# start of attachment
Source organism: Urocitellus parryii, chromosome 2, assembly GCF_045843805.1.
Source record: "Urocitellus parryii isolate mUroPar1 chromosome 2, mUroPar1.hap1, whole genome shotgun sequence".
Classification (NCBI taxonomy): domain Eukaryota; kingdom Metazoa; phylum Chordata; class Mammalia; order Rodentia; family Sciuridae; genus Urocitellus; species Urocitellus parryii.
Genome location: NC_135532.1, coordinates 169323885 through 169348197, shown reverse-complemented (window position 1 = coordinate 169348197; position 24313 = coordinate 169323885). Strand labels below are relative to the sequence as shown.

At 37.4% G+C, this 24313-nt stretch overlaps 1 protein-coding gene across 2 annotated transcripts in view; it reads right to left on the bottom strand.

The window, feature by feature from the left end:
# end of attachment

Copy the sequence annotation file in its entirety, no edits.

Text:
Source organism: Urocitellus parryii, chromosome 2, assembly GCF_045843805.1.
Source record: "Urocitellus parryii isolate mUroPar1 chromosome 2, mUroPar1.hap1, whole genome shotgun sequence".
Classification (NCBI taxonomy): domain Eukaryota; kingdom Metazoa; phylum Chordata; class Mammalia; order Rodentia; family Sciuridae; genus Urocitellus; species Urocitellus parryii.
Genome location: NC_135532.1, coordinates 169323885 through 169348197, shown reverse-complemented (window position 1 = coordinate 169348197; position 24313 = coordinate 169323885). Strand labels below are relative to the sequence as shown.

At 37.4% G+C, this 24313-nt stretch overlaps 1 protein-coding gene across 2 annotated transcripts in view; it reads right to left on the bottom strand.

The window, feature by feature from the left end: